At that precise moment, the lift doors opened and Sarala stepped out. Kuhan jerked away from Jason as if his palms had turned into snakes. But it was too late. He could tell from the way Sarala looked electrocuted, that she knew. Kuhan was paralyzed, unsure of whether to pretend she hadn’t seen what she had or acknowledge it. Sarala decided for him. She dropped her shocked eyes to the floor and hurried past them, gripping his Latte.  
“My sister.”
“Good night Jason.”
After Jason had left, Kuhan steeled himself to return to their mother’s room. His father was still asleep. Sarala was standing beside their mother. She turned when he entered but didn’t meet his eyes, her face blank. Only her red ears betrayed any emotion.
“Raj is coming to pick me up. I’ll come back in the morning but call me at any time if anything changes.”
Kuhan nodded and waited silently until she left. Then he slumped into the stiff hospital chair, feeling even more dejected than he thought possible. Yes, he had intended to come out of the closet to his family eventually. But certainly not tonight and definitely not like this

Part 6

Shadow Lives - Part 6

The weak morning sun filtered into the sterile hospital room. Muthu massaged his aching neck, working out the kinks. Kuhan had gone home for a quick shower but Muthu had refused to leave Janaki’s side. Finally it was just the two of them. Like how it was in the beginning - before the kids, before responsibilities, before heartaches.
            Muthu took Janaki’s hand, the one without the IV line. Despite her plump fingers, it felt fragile and dry. He couldn’t remember the last time he held his wife’s hand. Suddenly the thought of never being able to hold them again, sent pain piercing through him.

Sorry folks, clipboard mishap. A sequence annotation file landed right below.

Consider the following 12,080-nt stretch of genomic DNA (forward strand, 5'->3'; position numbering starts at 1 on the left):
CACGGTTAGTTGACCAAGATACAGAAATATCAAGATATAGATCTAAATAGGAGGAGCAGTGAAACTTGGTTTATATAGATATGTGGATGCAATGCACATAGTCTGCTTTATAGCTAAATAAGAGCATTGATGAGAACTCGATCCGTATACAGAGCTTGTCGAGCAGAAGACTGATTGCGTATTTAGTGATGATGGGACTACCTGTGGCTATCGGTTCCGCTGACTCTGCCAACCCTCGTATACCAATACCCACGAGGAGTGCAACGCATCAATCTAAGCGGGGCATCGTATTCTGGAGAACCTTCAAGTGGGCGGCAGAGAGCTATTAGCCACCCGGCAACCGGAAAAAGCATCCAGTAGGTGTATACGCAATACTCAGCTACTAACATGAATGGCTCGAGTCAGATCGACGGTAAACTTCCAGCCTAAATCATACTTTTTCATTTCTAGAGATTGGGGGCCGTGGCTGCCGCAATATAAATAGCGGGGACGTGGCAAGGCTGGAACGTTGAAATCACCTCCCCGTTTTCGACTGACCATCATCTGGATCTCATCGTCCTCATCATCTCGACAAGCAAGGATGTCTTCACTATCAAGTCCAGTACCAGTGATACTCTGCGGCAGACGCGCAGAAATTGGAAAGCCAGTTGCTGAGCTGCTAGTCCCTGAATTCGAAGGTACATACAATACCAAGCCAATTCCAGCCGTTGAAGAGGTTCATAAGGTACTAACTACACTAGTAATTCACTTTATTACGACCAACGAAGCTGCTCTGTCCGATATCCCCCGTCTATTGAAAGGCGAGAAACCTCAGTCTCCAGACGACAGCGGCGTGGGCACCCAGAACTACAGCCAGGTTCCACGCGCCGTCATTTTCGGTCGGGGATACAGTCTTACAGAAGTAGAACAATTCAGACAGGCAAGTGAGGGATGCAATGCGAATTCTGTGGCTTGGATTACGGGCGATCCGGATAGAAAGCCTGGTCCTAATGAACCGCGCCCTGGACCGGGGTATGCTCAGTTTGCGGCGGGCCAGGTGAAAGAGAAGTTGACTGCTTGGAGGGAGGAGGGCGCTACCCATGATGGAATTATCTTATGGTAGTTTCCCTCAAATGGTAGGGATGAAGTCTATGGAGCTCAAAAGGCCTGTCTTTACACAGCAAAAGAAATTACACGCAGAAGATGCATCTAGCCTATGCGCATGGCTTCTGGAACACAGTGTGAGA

“Don’t leave me, please Janaki. My jaan.” Tears dripped on their joined hands but he didn’t care.
            Only the machines replied him: beep beep beep. She remained beyond his reach.
            He heard the door opening quietly behind him. Must be the nurses making their rounds, he thought, still gazing miserably at Janaki’s still face.
            Muthu stiffened. It was a voice he hadn’t heard in three years. A voice he dared not hope to ever hear again.  


Friday, 5 December 2014

It's like dying...

Anyone who knows me, would know about my love for Grey's Anatomy.. There are not many things or people that really "get" me, except for maybe chocolates, ice creams and grey's.

 Anyways, here's one of my favorite excerpt from grey's.. that gets me..

"There is a reason I said I'd be happy alone. It wasn't because I thought I would be happy alone. It was because I thought if I loved someone and then it fell apart, I might not make it. It's easier to be alone. 

Because what if you learn that you need love? And then you don't have it. What if you like it? And lean on it? What if you shape your life around it? And then it falls apart? 

Can you even survive that kind of pain? Losing love is like organ damage. It's like dying. The only difference is, death ends. This? It could go on forever..."